In the fall of 2015, UNC Charlotte was approached by a large charity organization known as Camp Blue Skies, and the request was forwarded on to Hexarity. Camp Blue Skies strives to help mentally disabled adults. Though many organizations strive to help mentally handicapped people, most focus on children. When those children grow up, they often fall through the cracks. Those programs that do exist try to focus on the most pressing of issues, such as physical survival needs. They very rarely extend into the social domain. As a result, many mentally handicapped adults often spend most of their lives alone in their homes. Camp Blue Skies wants to change this by helping these handicapped people to socialize and have fun. To do this, they rent summer camps during the off season and host summer camps for mentally handicapped adults. To fund these actions, the organization raises money through a variety of channels such as fishing competitions and a march madness bracket competition known as Hoops for Charity. However, since this organization span many states and many regions, the quantity of participants has grown so much that the current manual approach is no longer scalable. To get around this problem, I met with three representatives from the organization in South Park. We discussed the current approach and their goals for a future system. Specifically, they desired a system in which a participant could send a link to a friend, who would follow the link, make a donation, and pick a march madness bracket. They would then receive automatic scoring and emails updating them as their scores change. Lastly, they would be able to view their performance among both their company, family, or friends as well as all who participate in the competition. To assess how to achieve these goals, I examined current platforms for hosting competitions and evaluated what would be done to create a new system. Ultimately, I proposed a hybrid approach which extends a current platform with some new components. The proposed work was approved a few months later. Informal communication showing the priorities of Camp Blue Skies and the proposed work can be viewed at the following url: priorities.pdf.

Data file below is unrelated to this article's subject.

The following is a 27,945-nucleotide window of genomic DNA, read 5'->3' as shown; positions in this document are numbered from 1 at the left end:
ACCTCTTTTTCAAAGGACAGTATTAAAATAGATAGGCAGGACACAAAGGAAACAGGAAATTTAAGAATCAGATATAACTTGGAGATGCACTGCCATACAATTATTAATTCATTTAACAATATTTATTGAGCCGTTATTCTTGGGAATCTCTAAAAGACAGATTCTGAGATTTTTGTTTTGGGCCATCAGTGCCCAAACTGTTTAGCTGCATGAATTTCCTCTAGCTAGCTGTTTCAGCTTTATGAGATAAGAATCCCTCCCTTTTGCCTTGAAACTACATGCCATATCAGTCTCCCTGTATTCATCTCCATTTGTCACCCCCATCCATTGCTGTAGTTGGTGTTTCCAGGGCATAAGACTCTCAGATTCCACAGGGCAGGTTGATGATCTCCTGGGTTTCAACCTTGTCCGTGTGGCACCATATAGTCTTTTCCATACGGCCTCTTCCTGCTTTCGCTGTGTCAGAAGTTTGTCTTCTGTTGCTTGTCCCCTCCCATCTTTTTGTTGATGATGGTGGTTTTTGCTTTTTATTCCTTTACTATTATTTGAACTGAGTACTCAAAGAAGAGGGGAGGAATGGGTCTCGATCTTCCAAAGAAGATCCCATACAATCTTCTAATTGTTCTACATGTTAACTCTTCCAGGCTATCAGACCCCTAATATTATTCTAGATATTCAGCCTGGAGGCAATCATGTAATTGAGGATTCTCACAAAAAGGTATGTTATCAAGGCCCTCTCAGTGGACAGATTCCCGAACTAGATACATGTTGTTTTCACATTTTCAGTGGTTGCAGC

Camp Blue Skies Implementation

In the spring of 2016, I taught a dynamic web application development course. The skills taught in the course aligned with the needs of the camp blue skies project. Therefore, I discussed the project with my class and offered extra credit for students who wished to participate. Alternative extra credit options were provided. The students responded very positively to the opportunity to apply the skills they learned in the class to a real world application. Moreover, many also explicitely stated that they were pleased to make a difference in the community. To actually build the application, I broke the code construction task into different job tasks. Students who chose to participate then signed up for one of these tasks. Everyone who signed up for the same task were then assigned to a team. As of the time of this writing, most of the tasks have been completed. Camp Blue Skies plans to start using the project during March Madness 2017. The detailed job tasks can be found at the following url: jobTasks.pdf.